Start power sanding using 60 to 80-grit paper to flatten surfaces and quickly remove marks, scratches or old flaking paint/varnish layers. Then switch to fine 120 to 220 grit in the sander to smooth the wood ready for repainting or applying clear finishes.

Power sanders can be aggressive, so always finish by hand sanding with the finest 280 to 400-grit paper. This prevents visible swirl marks that machine sanding can leave behind.

Sanding by Hand or Sander for Upcycled Furniture?

While power sanders speed up sanding furniture, hand sanding with sandpaper sheets has its place too.

Hand sanding allows more control when working on detailed areas like curves, grooves, and joints that are hard to reach with a power sander.

Always do final smoothing and finishing sanding by hand using fine grit 180 to 220 sandpaper. This ensures an even, consistent, smooth surface for flawless paint and varnish finishes.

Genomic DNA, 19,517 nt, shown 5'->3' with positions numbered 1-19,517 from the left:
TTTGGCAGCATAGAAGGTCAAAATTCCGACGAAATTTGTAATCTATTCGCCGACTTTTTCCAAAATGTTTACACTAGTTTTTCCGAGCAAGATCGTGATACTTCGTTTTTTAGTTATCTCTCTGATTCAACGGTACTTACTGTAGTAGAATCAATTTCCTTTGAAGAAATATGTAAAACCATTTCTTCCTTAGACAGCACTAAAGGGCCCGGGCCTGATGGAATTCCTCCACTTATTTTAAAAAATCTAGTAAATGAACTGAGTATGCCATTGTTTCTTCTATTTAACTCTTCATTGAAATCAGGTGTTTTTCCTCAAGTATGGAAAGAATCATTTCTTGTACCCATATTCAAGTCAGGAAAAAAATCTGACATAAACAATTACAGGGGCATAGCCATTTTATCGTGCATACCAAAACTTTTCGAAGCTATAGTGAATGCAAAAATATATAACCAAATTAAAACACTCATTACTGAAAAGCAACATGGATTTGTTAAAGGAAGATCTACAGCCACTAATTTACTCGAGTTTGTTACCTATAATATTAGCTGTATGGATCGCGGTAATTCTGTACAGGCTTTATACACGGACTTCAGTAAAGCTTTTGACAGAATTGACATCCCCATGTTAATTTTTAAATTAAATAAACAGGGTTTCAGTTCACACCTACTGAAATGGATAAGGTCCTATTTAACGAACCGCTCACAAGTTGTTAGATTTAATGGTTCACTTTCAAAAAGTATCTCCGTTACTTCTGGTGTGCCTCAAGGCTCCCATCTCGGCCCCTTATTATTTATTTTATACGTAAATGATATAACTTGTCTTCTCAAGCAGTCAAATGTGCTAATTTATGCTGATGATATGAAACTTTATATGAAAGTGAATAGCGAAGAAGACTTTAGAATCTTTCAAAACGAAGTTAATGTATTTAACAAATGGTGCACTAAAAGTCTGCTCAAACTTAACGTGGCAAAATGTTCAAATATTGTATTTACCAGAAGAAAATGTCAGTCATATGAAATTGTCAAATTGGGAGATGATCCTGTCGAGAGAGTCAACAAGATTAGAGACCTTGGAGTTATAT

Hand sanding does take more physical effort. So I recommend using a sanding block, which makes sanding flat surfaces much less tiring on your hands. See my guide to hand-sanding old furniture here.

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Best Sandpaper for Upcycling Pine Furniture

Best Sandpaper for Upcycling Pine Furniture

Upcycling furniture made from softwoods like pine is very popular. Pine was used to make a lot of retro mid-century furniture.

The advantages of pine are that it’s relatively soft and the grain is less dense than hardwoods like oak or mahogany. This makes sanding pine easier and faster to achieve a smooth surface.

Pine also takes stains, paint, and varnish nicely. Although pine is prone to dents and scratches unless a tough clear top coat is applied.

For sanding pine furniture, I recommend starting with medium 80- or 100-grit sandpaper. This will smooth any rough areas and remove old paint, stains, or varnish efficiently.

Then use finer grit sandpapers from 150 to 220 grade to gently remove coarser sanding marks and prep the soft pine surface for restaining, painting, or clear coating with polyurethane varnish.

What Sandpaper grit is best for Oak and Teak Furniture?